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First post, by iVirtualZero

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I’m thinking about delidding my Tualatins. Has anyone dellided them? What tool shall i use? And is it worth the effort?

Reply 1 of 20, by Marentis

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It depends on what you want to do with it. I'm assuming this is about overclocking?
In that case it would probably be a good idea to know how hot your CPUs run currently to see if it might
give you any benefit in that regard as there's always a risk in doing so.

Here another overclocker has delidded his Tualatin even with pictures showing the process:
https://forums.overclockers.com.au/threads/pe … -delid.1136735/

Reply 2 of 20, by Socket3

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Is there any point in delidding a tualatin? They don't really generate much heat... As for overclocking, as far as I can understand max clocks are limited by the manufacturing process and architecture, not by thermals or power. Please correct me if I'm wrong.

Last edited by Socket3 on 2020-08-08, 14:26. Edited 1 time in total.

Reply 3 of 20, by Marentis

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To be fair, temperature *can* limit your overclocking capacities if the CPU either gets damaged, unstable or - as more modern CPUs do - starts throttling to prevent damage.
Then again, I wouldn't overclock older systems because that puts extra stress on components with very limited supply and modern systems are very effective
at handling their own clock rates. But each to their own and if the OP loves overclocking, so be it 😀.

Reply 4 of 20, by The Serpent Rider

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As for overclocking, as far as I can understand max clocks are limited by the manufacturing process and architecture, not by thermals or power.

Quality of VRM, voltage and cooling improve overclocking. Cooling below zero Celsius can drastically improve overclocking potential.

Then again, I wouldn't overclock older systems because that puts extra stress on components

Overclocking without voltage increase rarely puts any significant stress on hardware.

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Reply 5 of 20, by dr_st

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Socket3 wrote on 2020-08-08, 11:29:

Is there any point in delidding a tualatin?

Like everything, the point is to destroy working hardware (the rarer - the better) for the purposes of "testing" only-God-knows-what.

Take it from the masters:
Re: Delidding an SL7CH CPU? (socket 478 P4 EE)

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Reply 6 of 20, by Socket3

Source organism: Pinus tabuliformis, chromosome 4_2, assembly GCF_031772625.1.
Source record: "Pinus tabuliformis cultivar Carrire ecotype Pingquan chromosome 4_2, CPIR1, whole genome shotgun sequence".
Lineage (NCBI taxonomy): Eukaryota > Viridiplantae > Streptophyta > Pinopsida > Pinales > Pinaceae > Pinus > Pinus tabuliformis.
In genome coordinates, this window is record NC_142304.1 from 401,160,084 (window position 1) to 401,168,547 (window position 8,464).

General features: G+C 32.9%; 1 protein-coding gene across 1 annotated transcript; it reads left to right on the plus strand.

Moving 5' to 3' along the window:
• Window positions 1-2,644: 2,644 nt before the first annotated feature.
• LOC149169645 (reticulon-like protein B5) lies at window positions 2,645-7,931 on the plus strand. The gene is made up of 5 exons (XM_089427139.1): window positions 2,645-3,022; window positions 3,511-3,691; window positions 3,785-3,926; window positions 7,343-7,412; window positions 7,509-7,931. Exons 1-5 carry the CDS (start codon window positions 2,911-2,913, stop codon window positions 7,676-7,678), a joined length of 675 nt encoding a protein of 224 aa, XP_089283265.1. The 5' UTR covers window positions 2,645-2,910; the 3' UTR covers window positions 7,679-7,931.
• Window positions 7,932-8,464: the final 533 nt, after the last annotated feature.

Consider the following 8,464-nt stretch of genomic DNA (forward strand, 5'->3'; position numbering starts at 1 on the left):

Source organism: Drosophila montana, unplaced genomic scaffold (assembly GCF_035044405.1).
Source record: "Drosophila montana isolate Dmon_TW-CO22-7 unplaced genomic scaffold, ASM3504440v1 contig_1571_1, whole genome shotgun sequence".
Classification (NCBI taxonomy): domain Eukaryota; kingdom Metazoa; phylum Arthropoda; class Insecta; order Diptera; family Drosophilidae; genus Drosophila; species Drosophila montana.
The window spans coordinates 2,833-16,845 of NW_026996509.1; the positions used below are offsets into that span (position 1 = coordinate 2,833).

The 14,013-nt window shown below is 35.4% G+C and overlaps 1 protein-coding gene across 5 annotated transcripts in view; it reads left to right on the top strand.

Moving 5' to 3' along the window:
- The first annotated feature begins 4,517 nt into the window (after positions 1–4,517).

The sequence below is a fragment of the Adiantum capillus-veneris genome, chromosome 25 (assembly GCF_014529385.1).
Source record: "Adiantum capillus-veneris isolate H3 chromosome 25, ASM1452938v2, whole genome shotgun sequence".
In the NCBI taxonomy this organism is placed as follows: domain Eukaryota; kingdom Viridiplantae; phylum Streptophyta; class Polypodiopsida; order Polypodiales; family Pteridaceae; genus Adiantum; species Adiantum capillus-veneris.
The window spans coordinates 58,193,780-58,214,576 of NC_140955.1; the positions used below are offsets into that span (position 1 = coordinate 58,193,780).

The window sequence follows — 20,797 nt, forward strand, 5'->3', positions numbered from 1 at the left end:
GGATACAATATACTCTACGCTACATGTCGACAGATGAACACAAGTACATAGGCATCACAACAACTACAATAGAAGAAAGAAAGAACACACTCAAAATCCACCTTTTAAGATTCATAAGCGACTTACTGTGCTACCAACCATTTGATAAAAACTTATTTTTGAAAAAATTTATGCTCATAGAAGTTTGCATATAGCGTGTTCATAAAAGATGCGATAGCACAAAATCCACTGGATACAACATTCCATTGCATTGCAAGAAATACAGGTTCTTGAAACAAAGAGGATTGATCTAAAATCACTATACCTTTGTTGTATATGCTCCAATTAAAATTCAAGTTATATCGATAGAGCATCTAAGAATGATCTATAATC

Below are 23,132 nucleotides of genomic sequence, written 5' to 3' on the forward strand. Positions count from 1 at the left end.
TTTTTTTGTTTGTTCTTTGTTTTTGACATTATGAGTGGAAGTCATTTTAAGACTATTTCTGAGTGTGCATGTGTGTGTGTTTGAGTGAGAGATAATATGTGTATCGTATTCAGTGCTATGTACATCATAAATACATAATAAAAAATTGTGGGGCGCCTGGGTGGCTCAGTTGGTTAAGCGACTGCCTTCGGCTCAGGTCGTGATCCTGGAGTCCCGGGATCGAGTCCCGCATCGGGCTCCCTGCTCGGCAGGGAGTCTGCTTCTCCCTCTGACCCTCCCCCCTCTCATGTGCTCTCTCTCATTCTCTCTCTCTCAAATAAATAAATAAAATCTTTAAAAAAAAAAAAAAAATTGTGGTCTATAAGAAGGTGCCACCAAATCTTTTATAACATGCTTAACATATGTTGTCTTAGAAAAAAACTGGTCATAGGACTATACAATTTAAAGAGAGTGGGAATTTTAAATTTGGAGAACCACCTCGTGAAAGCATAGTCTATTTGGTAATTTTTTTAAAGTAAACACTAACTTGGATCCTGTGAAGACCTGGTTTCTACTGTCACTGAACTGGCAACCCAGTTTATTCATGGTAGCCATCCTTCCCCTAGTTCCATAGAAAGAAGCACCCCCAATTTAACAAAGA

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dr_st wrote on 2020-08-08, 19:22:
Like everything, the point is to destroy working hardware (the rarer - the better) for the purposes of "testing" only-God-knows- […]
Show full quote
Socket3 wrote on 2020-08-08, 11:29:

Is there any point in delidding a tualatin?

Like everything, the point is to destroy working hardware (the rarer - the better) for the purposes of "testing" only-God-knows-what.

Take it from the masters:
Re: Delidding an SL7CH CPU? (socket 478 P4 EE)

I can't believe he delidded a Gallatin. And worse, it was soldered so now it's dead. I'd give my left nut for a working P4 EE, either socket 478 or LGA775. P4 EE are pretty much unicorns in my neck of the woods, and both price and shipping prohibit me from purchasing one... It pains me when I see someone destroy one of these babies.

Reply 7 of 20, by cyclone3d

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Socket3 wrote on 2020-08-10, 15:03:
dr_st wrote on 2020-08-08, 19:22:
Like everything, the point is to destroy working hardware (the rarer - the better) for the purposes of "testing" only-God-knows- […]
Show full quote
Socket3 wrote on 2020-08-08, 11:29:

Is there any point in delidding a tualatin?

Like everything, the point is to destroy working hardware (the rarer - the better) for the purposes of "testing" only-God-knows-what.

Take it from the masters:
Re: Delidding an SL7CH CPU? (socket 478 P4 EE)

I can't believe he delidded a Gallatin. And worse, it was soldered so now it's dead. I'd give my left nut for a working P4 EE, either socket 478 or LGA775. P4 EE are pretty much unicorns in my neck of the woods, and both price and shipping prohibit me from purchasing one... It pains me when I see someone destroy one of these babies.

I got my Gallatin EE CPUs for a really good price. Just have to wait and watch until they pop up for a good price. It doesn't happen very often. The normal prices I see them going for on eBay is just insane.

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Reply 8 of 20, by Socket3

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cyclone3d wrote on 2020-08-10, 15:17:
Socket3 wrote on 2020-08-10, 15:03:
dr_st wrote on 2020-08-08, 19:22:

Like everything, the point is to destroy working hardware (the rarer - the better) for the purposes of "testing" only-God-knows-what.

Take it from the masters:
Re: Delidding an SL7CH CPU? (socket 478 P4 EE)

I can't believe he delidded a Gallatin. And worse, it was soldered so now it's dead. I'd give my left nut for a working P4 EE, either socket 478 or LGA775. P4 EE are pretty much unicorns in my neck of the woods, and both price and shipping prohibit me from purchasing one... It pains me when I see someone destroy one of these babies.